The New England Patriots have discovered the secret to success on defense. While they might not be dominant in the same way the Jaguars, Vikings and Ravens are, the Pats have something very much in common with the top-tier NFL defenses.

They’ve mastered the red zone.

The Patriots allow teams to advance into the money area easy enough, then are stingy from there. Currently, the defense is the league’s seventh-best inside the red zone in terms of keeping teams out of the end zone.

Looking a little further into the stats, the Patriots also own the best total red zone scoring percentage, with points of any type occurring at a rate of 68.6 percent.

So the defense is winning the space game down close. Given how atrocious the defense was during the first four games, when the Pats allowed an average of 32 points per game, that’s saying something.

Maybe the Pats still make some people nervous because opposing offenses are able to move the ball and gain plenty of yards. The Patriots’ No. 28 total defense ranking (375.7 yards per game) is evidence of that, but when push comes to shove, they pass the eye test in the red zone.

Coach Bill Belichick talked about an improvement in tackling and fundamentals. But there’s a lot more involved in the red area, where the space closes in on opposing offenses. It’s situational football, and if you want to put a finger on why the Patriots defense has gotten better since Week 5 – beyond clamping down on the breakdowns and miscommunication – look no further than the red zone.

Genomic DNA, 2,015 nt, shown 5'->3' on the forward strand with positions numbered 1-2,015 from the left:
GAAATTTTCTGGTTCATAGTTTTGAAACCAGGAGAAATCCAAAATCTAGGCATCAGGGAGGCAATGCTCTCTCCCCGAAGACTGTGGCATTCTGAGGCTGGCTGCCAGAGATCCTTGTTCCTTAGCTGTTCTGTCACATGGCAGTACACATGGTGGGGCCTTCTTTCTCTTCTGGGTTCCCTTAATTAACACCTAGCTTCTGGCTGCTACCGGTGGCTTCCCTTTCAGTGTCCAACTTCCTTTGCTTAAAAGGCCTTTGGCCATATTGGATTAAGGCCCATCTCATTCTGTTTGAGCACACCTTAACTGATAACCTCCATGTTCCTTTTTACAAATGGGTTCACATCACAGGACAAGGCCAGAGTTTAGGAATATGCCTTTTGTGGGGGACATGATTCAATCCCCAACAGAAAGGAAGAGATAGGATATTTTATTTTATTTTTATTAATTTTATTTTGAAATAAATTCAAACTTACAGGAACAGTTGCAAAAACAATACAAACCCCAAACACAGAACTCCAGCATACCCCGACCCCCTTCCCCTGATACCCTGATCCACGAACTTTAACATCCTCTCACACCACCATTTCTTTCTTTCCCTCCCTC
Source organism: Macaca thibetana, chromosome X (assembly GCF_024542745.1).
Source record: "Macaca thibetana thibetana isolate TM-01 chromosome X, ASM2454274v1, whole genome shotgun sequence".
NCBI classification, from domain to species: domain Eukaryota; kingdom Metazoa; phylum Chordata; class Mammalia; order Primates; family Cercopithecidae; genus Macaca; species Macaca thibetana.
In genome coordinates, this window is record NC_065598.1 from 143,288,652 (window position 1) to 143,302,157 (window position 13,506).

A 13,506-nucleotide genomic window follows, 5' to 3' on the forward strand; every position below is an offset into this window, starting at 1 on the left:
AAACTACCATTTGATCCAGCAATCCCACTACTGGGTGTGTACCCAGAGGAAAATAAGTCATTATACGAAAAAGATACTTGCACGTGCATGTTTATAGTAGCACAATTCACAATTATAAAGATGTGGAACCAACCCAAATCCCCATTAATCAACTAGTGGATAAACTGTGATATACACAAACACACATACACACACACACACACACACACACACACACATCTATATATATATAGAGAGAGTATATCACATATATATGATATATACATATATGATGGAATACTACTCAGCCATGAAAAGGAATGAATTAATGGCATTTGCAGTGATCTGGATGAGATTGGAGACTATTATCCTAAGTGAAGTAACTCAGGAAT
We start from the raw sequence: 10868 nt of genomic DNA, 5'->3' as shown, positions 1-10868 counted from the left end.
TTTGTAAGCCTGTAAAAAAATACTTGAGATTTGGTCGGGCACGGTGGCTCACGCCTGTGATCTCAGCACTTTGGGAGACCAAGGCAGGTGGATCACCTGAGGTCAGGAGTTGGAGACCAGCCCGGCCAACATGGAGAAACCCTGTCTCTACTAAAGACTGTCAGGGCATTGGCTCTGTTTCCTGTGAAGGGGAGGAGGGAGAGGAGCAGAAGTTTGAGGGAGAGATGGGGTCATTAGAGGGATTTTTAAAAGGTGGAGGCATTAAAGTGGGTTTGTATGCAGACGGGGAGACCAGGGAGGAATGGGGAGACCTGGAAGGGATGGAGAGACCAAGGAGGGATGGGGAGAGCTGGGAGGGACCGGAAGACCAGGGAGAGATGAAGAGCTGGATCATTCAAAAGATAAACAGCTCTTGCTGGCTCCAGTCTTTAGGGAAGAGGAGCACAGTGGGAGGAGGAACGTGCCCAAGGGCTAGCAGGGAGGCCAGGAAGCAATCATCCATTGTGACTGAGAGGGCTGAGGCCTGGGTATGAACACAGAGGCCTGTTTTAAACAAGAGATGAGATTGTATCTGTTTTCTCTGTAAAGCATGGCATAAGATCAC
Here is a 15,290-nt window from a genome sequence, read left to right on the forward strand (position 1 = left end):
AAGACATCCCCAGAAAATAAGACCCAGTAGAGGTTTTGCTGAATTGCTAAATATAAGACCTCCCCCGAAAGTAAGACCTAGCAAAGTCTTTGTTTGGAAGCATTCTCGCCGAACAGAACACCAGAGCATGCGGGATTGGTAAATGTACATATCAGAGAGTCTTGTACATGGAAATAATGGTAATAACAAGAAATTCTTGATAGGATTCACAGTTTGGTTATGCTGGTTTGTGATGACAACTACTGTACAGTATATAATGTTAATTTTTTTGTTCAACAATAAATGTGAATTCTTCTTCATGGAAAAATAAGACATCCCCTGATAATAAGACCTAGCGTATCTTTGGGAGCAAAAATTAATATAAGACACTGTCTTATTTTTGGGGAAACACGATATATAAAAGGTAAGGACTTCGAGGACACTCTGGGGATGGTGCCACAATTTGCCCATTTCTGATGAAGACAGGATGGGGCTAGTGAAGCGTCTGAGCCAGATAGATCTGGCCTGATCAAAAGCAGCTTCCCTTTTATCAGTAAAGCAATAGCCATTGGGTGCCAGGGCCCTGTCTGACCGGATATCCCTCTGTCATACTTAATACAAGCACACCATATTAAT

“I think what happens in the red area is obviously there’s a huge sense of urgency,” said defensive coordinator Matt Patricia. “They’re closer, it’s condensed space, everything happens a little bit faster. So that standpoint of it needs to be at an extremely high level. Some of that comes with experience. Some of it comes just with being familiar in the situation and getting used to kind of being in those sort of situations that come up.

“Other times, again, these offenses are extremely difficult so that every week it’s something that is a problem, something that you’ve got to deal with and something that you’ve got to maybe problem solve as it comes up.”

In Sunday’s 23-3 win at Buffalo, the Patriots were 2 for 2 in stopping the Bills from scoring in the red zone.

On the opening drive, the Tyrod Taylor-led offense of Buffalo set itself up for a potential score on first-and-goal at the 6. Then the Pats threw up the roadblock.

As Taylor dropped back, defensive lineman Alan Branch basically maneuvered his blocker into the quarterback just as he let the ball go. That altered the flight of the ball just enough to allow Eric Lee to pick off the pass at the goal line.

That was the fifth takeaway on the season for the Patriots in the red zone, tying them with the Jets for the NFL lead in that category.

On a second red-zone attempt in the fourth, Nathan Peterman – who took the reins from the injured Taylor – curiously kept going after cornerback Stephon Gilmore. Three times Peterman tried and three times he failed, as Gilmore stood his ground on each attempt aimed toward Zay Jones in the end zone until the Bills turned it over on downs.

Some skeptics have suggested the Patriots haven’t exactly played many super-powered offenses. But the defensive climb has included wins against two current top-10 offenses in the Los Angeles Chargers (No. 9) and Atlanta Falcons (No. 8).

So it’s been a mix. NFL Network analyst Heath Evans believes there just aren’t that many great red-zone quarterbacks. And beyond that, Belichick and Patricia are great at taking away what teams like to do in the short space.

“(They) dial something up that removes that area of comfort, whether it’s a player or a concept,” Evans said. “Do they like to work the middle of the field in the red zone? Fine, they’ll crowd the middle of the field. Do they like to use the tight end? Well, they’ll remove the tight end. They’re just so good at it.”

It’s December, the Patriots have won eight straight games and have solved the red zone.

For their bend-but-don’t break defense, that’s what it’s all about.